That’s an aspect of their approach that has developed in the three years since their 2013 self-titled debut (review here), though looking back there were certainly real-world elements at play there, as well as in the 2015 The Amazing Terror EP (review here) that arrived at the start of primary season to set the table for this album, the Latin title of which translates to “Nightmares are Reality.” They may well be, but Stone Machine Electric meet them head on with languid roll, heavy tones and an underlying cohesion to their jams. Recorded by Wo Fat guitarist/vocalist Kent Stump at Crystal Clear Sound in Dallas, the groove at times bears some resemblance to Stump‘s own outfit, but Sollicitus es Veritatem goes far, far out when it goes, and from the quiet, creeping three-minute start of opener “I am Fire” (7:08), the flow that Dub and Kitchens conjure is almost entirely their own, a darkened and spacious vision of psychedelic jamming and heavy blues melded together in seemingly amorphous shapes.
Together, the five tracks total 57 minutes, so Sollicitus es Veritatem is a substantial commitment in the listening if you’re going front to back, but the individual pieces that make it up sort of blur the lines one into the next and that makes the journey more fluid. That’s not to say that “I am Fire,” which is arguably the most straightforward-feeling of the inclusions even with that intro, doesn’t stand well on its own, just that while too long to fit on a single LP, the CD version of Sollicitus es Veritatem benefits from the smooth and linear progression of its component parts. In addition to leading the listener into the band’s world via cymbal wash, drone atmospherics, and guitar minimalism, “I am Fire” offers a declarative hook in its title line, and in light of the apparent thematic intention one has to wonder just who the speaker in the song might be.
A chugging riff keeps the second half earthbound, but already Stone Machine Electric have set a focus on ambience, and the rest of the material — including the slight-return-style complementary closer, “I am Fire (Slightly Burned)” (6:57) — continues to build on that, beginning with “Dreaming,” which picks up from the end of “I am Fire” with exploratory guitar feeling its way through the surrounding emptiness. Around two minutes in, after Kitchens has joined, the riff solidifies and the verse starts with Dub working quick to deliver dire warnings — not directly political in a naming-names sense, but applicable nonetheless — before a first chorus and quick trip solo that’s a precursor for the extended instrumental jam to come, brought back around to the chorus at the end for a satisfying bookend effect.
In centerpiece “PorR” (14:25) and the subsequent “Demons” (18:46), Stone Machine Electric get to the thick of Sollicitus es Veritatem‘s jam-room vibe, though layering would seem to be an essential part, obscure volume swells and noises in the background — could be theremin with effects, I suppose — an essential part in the quiet open of “PorR,” the main progression of which is a rolling guitar figure that kicks in loud in a manner with which I’ll admit some personal association I can’t quite shake, but serves as the foundation for the album’s most resonant jam, Dub pulling back on his gruff vocal delivery for a more melodic take well suited to the creeper vibe. Though it ultimately has enough room to cover its wide swath, “Demons” is more progressive at its heart, dooming out on either side of a long middle stretch of jazzy shuffle that starts after “Moonchild”-style noise past the seven-minute mark and eases into a long and welcome airy solo topping a steady rhythm.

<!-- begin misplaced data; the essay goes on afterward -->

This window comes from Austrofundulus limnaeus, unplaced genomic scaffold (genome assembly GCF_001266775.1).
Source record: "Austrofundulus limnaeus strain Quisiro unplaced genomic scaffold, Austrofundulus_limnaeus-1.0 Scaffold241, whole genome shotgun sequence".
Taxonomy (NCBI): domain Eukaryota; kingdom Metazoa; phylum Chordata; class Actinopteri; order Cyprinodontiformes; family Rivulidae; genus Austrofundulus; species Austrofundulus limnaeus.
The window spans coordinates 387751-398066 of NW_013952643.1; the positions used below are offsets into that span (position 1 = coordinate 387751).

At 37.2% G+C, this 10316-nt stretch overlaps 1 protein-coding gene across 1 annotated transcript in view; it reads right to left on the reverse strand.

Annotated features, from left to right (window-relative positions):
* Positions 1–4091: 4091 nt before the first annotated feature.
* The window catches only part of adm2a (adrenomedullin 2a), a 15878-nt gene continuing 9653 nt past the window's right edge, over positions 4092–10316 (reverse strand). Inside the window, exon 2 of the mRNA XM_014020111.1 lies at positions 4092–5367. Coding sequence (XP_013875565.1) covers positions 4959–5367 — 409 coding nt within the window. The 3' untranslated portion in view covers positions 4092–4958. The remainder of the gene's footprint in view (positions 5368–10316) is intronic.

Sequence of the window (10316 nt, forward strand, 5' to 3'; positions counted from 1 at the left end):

Guitar and vocals harmonize together past 14 minutes in, and from there the riff re-thickens, diminishes, and returns with YOB-esque push toward the fadeout, giving the album a fitting apex before “I am Fire (Slightly Burned)” begins its cymbal washes recalling the opener. The lyrics are different and the instrumental approach is different — definitely some theremin — almost like Dub and Kitchens took the basic instrumental foundation they had put down for “I am Fire” and built it out in another way. A studio experiment, maybe, but its weirdo vibe is right at home on Sollicitus es Veritatem, and its raucous, noisy and swirling crescendo not only serves as an epilogue post-“Demons” but a manifestation of the otherworldly nightmarish realization Stone Machine Electric would seem to have been moving toward all along. I’ve been a fan of the band since I first heard their demo in 2010 (review here), and though they’ve walked a difficult, sometimes rough path between trying out third members and so on, their second full-length brings a sound and vibe that suits them remarkably well and, as a fan, I can only hope they continue to move forward in this direction.
Stone Machine Electric, Sollicitus es Veritatem (2016)